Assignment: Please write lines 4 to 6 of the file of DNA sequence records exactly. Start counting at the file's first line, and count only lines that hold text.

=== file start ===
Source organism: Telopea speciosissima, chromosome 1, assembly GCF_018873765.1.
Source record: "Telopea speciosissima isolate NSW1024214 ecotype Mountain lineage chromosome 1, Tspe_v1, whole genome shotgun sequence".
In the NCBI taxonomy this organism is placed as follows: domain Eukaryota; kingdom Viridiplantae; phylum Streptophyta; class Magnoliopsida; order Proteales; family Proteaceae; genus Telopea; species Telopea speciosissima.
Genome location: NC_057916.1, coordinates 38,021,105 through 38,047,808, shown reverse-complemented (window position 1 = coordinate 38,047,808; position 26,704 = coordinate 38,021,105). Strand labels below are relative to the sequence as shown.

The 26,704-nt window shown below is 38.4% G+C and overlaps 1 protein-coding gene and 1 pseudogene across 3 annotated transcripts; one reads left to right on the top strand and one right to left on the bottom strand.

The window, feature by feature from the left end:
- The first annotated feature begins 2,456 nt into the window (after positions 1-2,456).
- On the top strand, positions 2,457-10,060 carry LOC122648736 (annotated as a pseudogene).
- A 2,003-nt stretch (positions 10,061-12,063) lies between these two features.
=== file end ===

Genome location: NC_057916.1, coordinates 38,021,105 through 38,047,808, shown reverse-complemented (window position 1 = coordinate 38,047,808; position 26,704 = coordinate 38,021,105). Strand labels below are relative to the sequence as shown.

The 26,704-nt window shown below is 38.4% G+C and overlaps 1 protein-coding gene and 1 pseudogene across 3 annotated transcripts; one reads left to right on the top strand and one right to left on the bottom strand.

The window, feature by feature from the left end: